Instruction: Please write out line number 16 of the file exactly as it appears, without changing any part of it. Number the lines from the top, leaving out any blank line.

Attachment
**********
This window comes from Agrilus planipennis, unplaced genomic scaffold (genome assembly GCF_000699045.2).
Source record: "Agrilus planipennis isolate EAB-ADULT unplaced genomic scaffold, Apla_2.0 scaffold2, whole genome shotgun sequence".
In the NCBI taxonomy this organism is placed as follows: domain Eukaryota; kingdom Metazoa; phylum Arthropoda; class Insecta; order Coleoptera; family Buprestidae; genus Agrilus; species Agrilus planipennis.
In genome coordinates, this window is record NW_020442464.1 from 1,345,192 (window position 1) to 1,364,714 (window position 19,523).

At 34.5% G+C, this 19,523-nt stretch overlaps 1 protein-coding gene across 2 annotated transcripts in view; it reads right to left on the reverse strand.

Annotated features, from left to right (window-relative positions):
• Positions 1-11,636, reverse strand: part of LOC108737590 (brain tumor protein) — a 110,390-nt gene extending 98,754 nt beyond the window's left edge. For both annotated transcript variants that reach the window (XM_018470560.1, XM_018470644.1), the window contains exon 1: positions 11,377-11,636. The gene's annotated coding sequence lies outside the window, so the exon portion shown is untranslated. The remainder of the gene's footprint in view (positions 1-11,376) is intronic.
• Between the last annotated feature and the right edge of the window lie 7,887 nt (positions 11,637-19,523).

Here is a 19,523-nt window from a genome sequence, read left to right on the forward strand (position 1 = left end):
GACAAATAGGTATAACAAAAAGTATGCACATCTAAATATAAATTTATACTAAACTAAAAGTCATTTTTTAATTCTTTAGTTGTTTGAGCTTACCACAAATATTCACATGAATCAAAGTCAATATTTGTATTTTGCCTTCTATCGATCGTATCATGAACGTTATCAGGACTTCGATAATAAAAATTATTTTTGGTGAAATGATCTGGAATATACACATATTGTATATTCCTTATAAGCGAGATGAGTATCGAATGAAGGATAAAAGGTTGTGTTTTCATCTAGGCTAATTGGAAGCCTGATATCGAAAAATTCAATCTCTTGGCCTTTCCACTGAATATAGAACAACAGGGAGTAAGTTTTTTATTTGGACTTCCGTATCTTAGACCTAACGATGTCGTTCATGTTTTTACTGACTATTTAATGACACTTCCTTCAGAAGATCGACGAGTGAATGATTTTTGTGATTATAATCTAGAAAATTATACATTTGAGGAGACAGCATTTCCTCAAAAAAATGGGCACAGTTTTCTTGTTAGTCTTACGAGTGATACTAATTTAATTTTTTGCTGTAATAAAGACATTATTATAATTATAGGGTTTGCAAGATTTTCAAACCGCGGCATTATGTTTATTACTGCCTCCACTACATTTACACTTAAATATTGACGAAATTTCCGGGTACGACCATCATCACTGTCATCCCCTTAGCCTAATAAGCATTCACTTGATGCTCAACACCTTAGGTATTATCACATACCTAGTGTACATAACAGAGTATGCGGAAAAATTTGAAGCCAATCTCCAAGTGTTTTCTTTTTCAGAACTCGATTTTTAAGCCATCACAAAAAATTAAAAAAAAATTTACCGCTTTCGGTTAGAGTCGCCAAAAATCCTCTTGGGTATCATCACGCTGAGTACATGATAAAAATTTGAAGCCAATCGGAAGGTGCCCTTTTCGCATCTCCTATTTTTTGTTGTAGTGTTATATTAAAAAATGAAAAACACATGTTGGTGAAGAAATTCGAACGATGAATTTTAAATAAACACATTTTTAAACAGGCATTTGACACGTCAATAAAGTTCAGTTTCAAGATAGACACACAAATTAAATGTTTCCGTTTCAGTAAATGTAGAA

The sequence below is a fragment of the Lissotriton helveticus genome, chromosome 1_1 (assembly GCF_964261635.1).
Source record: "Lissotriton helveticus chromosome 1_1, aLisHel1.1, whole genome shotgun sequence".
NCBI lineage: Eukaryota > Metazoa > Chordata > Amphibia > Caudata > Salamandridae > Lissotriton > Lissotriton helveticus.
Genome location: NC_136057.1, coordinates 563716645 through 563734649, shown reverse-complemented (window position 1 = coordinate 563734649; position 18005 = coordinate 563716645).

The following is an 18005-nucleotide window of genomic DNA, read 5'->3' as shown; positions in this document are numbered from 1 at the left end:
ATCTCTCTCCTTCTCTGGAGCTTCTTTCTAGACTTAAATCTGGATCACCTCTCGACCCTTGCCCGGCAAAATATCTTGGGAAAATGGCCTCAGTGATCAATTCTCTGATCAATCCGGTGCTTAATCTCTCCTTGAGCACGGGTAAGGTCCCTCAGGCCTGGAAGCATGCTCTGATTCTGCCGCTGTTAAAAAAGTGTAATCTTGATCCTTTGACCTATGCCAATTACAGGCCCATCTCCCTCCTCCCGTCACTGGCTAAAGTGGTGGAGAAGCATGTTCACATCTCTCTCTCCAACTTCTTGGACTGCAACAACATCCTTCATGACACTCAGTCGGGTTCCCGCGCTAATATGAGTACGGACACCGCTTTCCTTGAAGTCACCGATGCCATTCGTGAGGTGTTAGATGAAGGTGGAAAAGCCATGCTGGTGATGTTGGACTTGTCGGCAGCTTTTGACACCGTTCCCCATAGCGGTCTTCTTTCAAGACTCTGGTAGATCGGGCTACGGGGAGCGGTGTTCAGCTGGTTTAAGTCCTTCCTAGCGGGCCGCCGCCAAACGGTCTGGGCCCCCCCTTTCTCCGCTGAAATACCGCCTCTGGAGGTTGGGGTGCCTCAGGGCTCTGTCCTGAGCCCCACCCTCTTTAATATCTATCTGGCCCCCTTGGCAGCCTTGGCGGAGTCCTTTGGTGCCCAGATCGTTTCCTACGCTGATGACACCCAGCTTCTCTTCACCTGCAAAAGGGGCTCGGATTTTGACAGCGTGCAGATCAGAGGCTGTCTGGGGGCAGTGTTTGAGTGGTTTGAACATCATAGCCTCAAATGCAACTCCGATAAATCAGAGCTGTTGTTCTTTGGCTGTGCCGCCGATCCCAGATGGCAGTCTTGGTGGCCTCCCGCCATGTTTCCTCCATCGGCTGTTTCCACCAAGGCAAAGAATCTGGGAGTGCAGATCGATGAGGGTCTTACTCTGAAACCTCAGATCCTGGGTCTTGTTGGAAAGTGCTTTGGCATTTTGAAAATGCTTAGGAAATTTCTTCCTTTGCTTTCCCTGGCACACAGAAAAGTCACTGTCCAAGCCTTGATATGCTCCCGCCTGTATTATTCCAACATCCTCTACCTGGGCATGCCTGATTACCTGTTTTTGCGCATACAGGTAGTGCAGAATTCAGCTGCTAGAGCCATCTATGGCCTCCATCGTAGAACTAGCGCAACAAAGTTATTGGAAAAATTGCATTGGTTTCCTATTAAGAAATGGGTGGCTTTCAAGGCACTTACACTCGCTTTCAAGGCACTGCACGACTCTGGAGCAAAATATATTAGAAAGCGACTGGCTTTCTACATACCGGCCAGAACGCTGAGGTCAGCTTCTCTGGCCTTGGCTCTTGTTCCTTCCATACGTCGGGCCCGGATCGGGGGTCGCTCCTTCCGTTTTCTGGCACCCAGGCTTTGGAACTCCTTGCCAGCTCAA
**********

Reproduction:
ATCTCTCTCCTTCTCTGGAGCTTCTTTCTAGACTTAAATCTGGATCACCTCTCGACCCTTGCCCGGCAAAATATCTTGGGAAAATGGCCTCAGTGATCAATTCTCTGATCAATCCGGTGCTTAATCTCTCCTTGAGCACGGGTAAGGTCCCTCAGGCCTGGAAGCATGCTCTGATTCTGCCGCTGTTAAAAAAGTGTAATCTTGATCCTTTGACCTATGCCAATTACAGGCCCATCTCCCTCCTCCCGTCACTGGCTAAAGTGGTGGAGAAGCATGTTCACATCTCTCTCTCCAACTTCTTGGACTGCAACAACATCCTTCATGACACTCAGTCGGGTTCCCGCGCTAATATGAGTACGGACACCGCTTTCCTTGAAGTCACCGATGCCATTCGTGAGGTGTTAGATGAAGGTGGAAAAGCCATGCTGGTGATGTTGGACTTGTCGGCAGCTTTTGACACCGTTCCCCATAGCGGTCTTCTTTCAAGACTCTGGTAGATCGGGCTACGGGGAGCGGTGTTCAGCTGGTTTAAGTCCTTCCTAGCGGGCCGCCGCCAAACGGTCTGGGCCCCCCCTTTCTCCGCTGAAATACCGCCTCTGGAGGTTGGGGTGCCTCAGGGCTCTGTCCTGAGCCCCACCCTCTTTAATATCTATCTGGCCCCCTTGGCAGCCTTGGCGGAGTCCTTTGGTGCCCAGATCGTTTCCTACGCTGATGACACCCAGCTTCTCTTCACCTGCAAAAGGGGCTCGGATTTTGACAGCGTGCAGATCAGAGGCTGTCTGGGGGCAGTGTTTGAGTGGTTTGAACATCATAGCCTCAAATGCAACTCCGATAAATCAGAGCTGTTGTTCTTTGGCTGTGCCGCCGATCCCAGATGGCAGTCTTGGTGGCCTCCCGCCATGTTTCCTCCATCGGCTGTTTCCACCAAGGCAAAGAATCTGGGAGTGCAGATCGATGAGGGTCTTACTCTGAAACCTCAGATCCTGGGTCTTGTTGGAAAGTGCTTTGGCATTTTGAAAATGCTTAGGAAATTTCTTCCTTTGCTTTCCCTGGCACACAGAAAAGTCACTGTCCAAGCCTTGATATGCTCCCGCCTGTATTATTCCAACATCCTCTACCTGGGCATGCCTGATTACCTGTTTTTGCGCATACAGGTAGTGCAGAATTCAGCTGCTAGAGCCATCTATGGCCTCCATCGTAGAACTAGCGCAACAAAGTTATTGGAAAAATTGCATTGGTTTCCTATTAAGAAATGGGTGGCTTTCAAGGCACTTACACTCGCTTTCAAGGCACTGCACGACTCTGGAGCAAAATATATTAGAAAGCGACTGGCTTTCTACATACCGGCCAGAACGCTGAGGTCAGCTTCTCTGGCCTTGGCTCTTGTTCCTTCCATACGTCGGGCCCGGATCGGGGGTCGCTCCTTCCGTTTTCTGGCACCCAGGCTTTGGAACTCCTTGCCAGCTCAA